Crowd Surfing Injuries

Edward A. Smith

In January 2017, a plaintiff filed a lawsuit in Cook County Circuit Court alleging she was injured while attending last September’s Riot Fest in Chicago’s Douglas Park. She claims that a large man who had been crowd surfing was dropped on her, causing a serious ankle fracture. Her pleadings accuse the defendants of negligently failing to ban crowd surfing – and providing inadequate concert security and crowd control. She is requesting over $50,000 in damages.

Rock ‘N Roll Concerts -- Long History of Injuries and Deaths

Rock concertgoers have suffered traumatic injuries and even deaths while attending performances over many decades. However, those who attend such events today are much more likely to be injured by someone crowd surfing, stage diving or “moshing” – activities unrelated to basic intentional torts like assault and battery.

Unfortunately, state legislatures have yet to pass adequate statutes describing the safety standards that all 21st century music concert promoters and venue owners must meet while presenting programs to concertgoers. This legislative vacuum now causes many legal parties to seek settlements – instead of letting cases be presented to trial juries. In other cases, the insurance companies just flatly deny any type of recovery on questionable legal grounds.

Before reviewing the legal arguments and defenses most common to these cases, it will help to provide simple definitions for the concert activities referenced above.

Potentially Harmful Concert Behaviors Defined

  • Stage diving. Either a concertgoer or member of a performing band will leap from the concert stage into the crowd – expecting to be lifted above the heads of everyone and moved about for an uncertain distance while the music is playing;
  • Crowd surfing. This looks a lot like stage diving – however, it doesn’t begin by someone leaping from a stage. Instead, concertgoers simply leap up into the air – or are lifted there by friends – and then hope they’ll be moved about above everyone’s heads as though “surfing” above the crowd. This activity either ends when a person voluntarily jumps down -- or people drop the person accidentally. Sometimes, the crowds are so thick with bodies forcefully moving around that they can’t keep their arms raised long enough to continue supporting the surfers;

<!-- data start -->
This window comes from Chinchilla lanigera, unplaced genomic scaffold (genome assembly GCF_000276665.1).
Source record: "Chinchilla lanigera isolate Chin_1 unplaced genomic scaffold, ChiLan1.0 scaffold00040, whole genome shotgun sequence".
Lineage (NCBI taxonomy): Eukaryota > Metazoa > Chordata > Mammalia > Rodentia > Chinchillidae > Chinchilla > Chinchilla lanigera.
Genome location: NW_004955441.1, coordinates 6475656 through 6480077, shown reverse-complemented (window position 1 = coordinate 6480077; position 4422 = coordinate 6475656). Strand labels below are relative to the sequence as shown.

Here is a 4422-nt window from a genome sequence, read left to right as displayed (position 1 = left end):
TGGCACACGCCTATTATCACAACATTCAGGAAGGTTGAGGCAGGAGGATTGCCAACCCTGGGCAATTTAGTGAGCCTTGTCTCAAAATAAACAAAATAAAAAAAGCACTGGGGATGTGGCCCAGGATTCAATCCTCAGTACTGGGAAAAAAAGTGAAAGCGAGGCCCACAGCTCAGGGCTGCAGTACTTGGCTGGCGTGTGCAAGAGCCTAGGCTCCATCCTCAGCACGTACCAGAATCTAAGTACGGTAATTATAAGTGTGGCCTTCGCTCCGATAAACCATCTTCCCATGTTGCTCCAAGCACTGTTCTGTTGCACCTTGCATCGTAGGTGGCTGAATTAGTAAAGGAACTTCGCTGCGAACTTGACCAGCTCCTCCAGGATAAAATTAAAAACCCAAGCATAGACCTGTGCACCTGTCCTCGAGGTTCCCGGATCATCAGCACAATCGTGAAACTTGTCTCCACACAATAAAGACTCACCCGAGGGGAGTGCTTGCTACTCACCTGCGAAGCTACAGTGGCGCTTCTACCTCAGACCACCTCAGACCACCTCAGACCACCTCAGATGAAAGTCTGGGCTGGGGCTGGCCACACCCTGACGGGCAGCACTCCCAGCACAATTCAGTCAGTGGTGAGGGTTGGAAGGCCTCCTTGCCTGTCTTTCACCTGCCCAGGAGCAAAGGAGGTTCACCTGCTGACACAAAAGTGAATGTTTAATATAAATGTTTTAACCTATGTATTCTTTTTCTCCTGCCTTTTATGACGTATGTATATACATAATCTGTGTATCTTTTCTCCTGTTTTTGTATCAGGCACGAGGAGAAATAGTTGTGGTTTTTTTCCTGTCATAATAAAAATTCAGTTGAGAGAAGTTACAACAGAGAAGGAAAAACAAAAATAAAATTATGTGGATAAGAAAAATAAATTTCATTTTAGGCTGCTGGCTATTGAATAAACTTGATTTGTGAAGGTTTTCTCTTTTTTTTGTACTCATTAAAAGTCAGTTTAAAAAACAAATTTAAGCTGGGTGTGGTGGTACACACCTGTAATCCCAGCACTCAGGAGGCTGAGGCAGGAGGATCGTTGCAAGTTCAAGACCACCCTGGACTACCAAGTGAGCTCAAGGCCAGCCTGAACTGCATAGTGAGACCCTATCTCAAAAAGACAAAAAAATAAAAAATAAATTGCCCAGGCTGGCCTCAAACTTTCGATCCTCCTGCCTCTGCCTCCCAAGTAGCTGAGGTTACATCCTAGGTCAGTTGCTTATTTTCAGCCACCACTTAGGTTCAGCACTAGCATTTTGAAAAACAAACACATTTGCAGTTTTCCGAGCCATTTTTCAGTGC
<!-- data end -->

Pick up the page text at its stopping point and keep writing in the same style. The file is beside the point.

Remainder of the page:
• “Moshing” or mosh pit activities. In general, “moshing” is a type of rough dancing with others that may include thrusting or hurling your own body up against someone else’s while the music is playing. Actual separate areas are sometimes provided for this activity called “mosh pits.” In other cases, concertgoers just claim space near their seats and start dancing in this manner.

What follows is a general review of the legal arguments and defenses often put forth in crowd surfing and other concertgoer injury cases.

Simple Claims of Negligence and Defenses Like Assumption of the Risk Are Common

  1. Defendants’ Negligence

Most plaintiffs in these cases will usually allege that the performing bands, the venue owners, and the security teams failed to properly warn and protect all concertgoers against various dangers. Some of the most persuasive negligence arguments include claims that the defendants used festival seating and general admission tickets. These practices are much more likely to produce crowd-crush injuries and fewer barriers as those in attendance push forward, trying to get closer to the stage area. Open spaces are easier to develop as well – allowing many free-spirited concertgoers to simply begin “moshing” or dancing wildly near others.

Other common negligence arguments may include statements that the venue failed to provide adequate on-site medical care and/or the proper means for quickly transferring injured parties to nearby medical facilities.

  1. Plaintiff’s Assumption of the Risk

In response, the defendants will try to shift the burden of care onto the plaintiffs by claiming that they are responsible for their own injuries –  since they assumed the risk of potential harm when they decided to attend the concert (or when they decided to take part in some of the more dangerous behaviors).

  1. Specific arguments put forth regarding assumption of the risk
    • Ticket warnings. Concert promoters often print warnings in small print on the backs of the tickets sold to those attending, telling them about all the dangers they may encounter during musical performances;
    • Signs are posted or flyers are handed out. Venue owners may post signs or hand out flyers at the concerts warning concertgoers to refrain from certain activities.